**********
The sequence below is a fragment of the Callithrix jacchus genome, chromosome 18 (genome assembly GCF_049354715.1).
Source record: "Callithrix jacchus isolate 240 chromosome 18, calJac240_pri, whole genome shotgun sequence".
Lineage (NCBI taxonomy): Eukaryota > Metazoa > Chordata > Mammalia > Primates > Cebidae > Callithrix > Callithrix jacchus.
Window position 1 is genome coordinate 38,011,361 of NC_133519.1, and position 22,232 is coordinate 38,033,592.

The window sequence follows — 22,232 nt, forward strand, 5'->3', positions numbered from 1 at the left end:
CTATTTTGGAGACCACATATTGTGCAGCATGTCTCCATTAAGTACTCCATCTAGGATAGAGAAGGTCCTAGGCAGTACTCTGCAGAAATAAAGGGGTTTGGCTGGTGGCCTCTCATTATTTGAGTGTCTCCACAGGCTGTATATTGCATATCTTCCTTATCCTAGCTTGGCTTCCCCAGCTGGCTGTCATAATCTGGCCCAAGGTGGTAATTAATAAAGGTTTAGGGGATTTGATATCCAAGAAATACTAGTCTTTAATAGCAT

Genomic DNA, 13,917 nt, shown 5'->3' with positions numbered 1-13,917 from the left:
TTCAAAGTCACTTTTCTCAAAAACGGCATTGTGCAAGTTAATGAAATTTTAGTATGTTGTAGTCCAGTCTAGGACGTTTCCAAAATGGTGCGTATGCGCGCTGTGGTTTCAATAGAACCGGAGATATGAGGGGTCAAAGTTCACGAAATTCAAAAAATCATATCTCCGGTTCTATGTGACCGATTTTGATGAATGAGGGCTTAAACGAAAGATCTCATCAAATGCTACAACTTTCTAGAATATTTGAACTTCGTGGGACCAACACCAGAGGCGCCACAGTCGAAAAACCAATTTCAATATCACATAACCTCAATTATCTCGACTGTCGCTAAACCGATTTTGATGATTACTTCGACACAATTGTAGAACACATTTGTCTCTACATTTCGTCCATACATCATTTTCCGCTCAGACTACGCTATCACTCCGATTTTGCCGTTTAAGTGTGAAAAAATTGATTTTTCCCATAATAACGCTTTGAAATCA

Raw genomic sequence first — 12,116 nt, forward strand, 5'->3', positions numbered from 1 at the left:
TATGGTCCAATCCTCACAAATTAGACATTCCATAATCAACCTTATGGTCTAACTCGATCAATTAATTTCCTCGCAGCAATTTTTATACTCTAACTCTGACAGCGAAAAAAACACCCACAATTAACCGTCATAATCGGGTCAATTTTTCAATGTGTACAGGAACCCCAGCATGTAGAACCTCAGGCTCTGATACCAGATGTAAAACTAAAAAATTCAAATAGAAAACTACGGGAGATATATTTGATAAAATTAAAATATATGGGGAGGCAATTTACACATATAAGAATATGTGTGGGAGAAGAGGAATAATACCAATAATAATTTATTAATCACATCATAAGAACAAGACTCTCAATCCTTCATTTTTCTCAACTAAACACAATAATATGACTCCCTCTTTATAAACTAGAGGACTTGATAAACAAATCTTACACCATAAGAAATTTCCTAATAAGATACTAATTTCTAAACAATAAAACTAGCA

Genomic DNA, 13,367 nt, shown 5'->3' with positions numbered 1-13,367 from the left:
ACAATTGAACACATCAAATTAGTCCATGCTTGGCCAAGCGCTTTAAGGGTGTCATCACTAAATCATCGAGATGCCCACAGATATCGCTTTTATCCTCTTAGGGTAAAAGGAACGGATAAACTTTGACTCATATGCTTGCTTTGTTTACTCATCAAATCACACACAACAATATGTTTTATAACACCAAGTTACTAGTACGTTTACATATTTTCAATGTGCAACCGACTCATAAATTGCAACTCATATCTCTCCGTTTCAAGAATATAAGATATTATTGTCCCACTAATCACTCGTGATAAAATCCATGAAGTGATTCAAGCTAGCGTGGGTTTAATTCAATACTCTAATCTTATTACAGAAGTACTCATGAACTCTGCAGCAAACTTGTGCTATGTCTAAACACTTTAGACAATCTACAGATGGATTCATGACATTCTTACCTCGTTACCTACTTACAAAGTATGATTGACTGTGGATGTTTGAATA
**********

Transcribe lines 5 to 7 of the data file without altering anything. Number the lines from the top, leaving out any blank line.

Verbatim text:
The window sequence follows — 22,232 nt, forward strand, 5'->3', positions numbered from 1 at the left end:
CTATTTTGGAGACCACATATTGTGCAGCATGTCTCCATTAAGTACTCCATCTAGGATAGAGAAGGTCCTAGGCAGTACTCTGCAGAAATAAAGGGGTTTGGCTGGTGGCCTCTCATTATTTGAGTGTCTCCACAGGCTGTATATTGCATATCTTCCTTATCCTAGCTTGGCTTCCCCAGCTGGCTGTCATAATCTGGCCCAAGGTGGTAATTAATAAAGGTTTAGGGGATTTGATATCCAAGAAATACTAGTCTTTAATAGCAT

Genomic DNA, 13,917 nt, shown 5'->3' with positions numbered 1-13,917 from the left: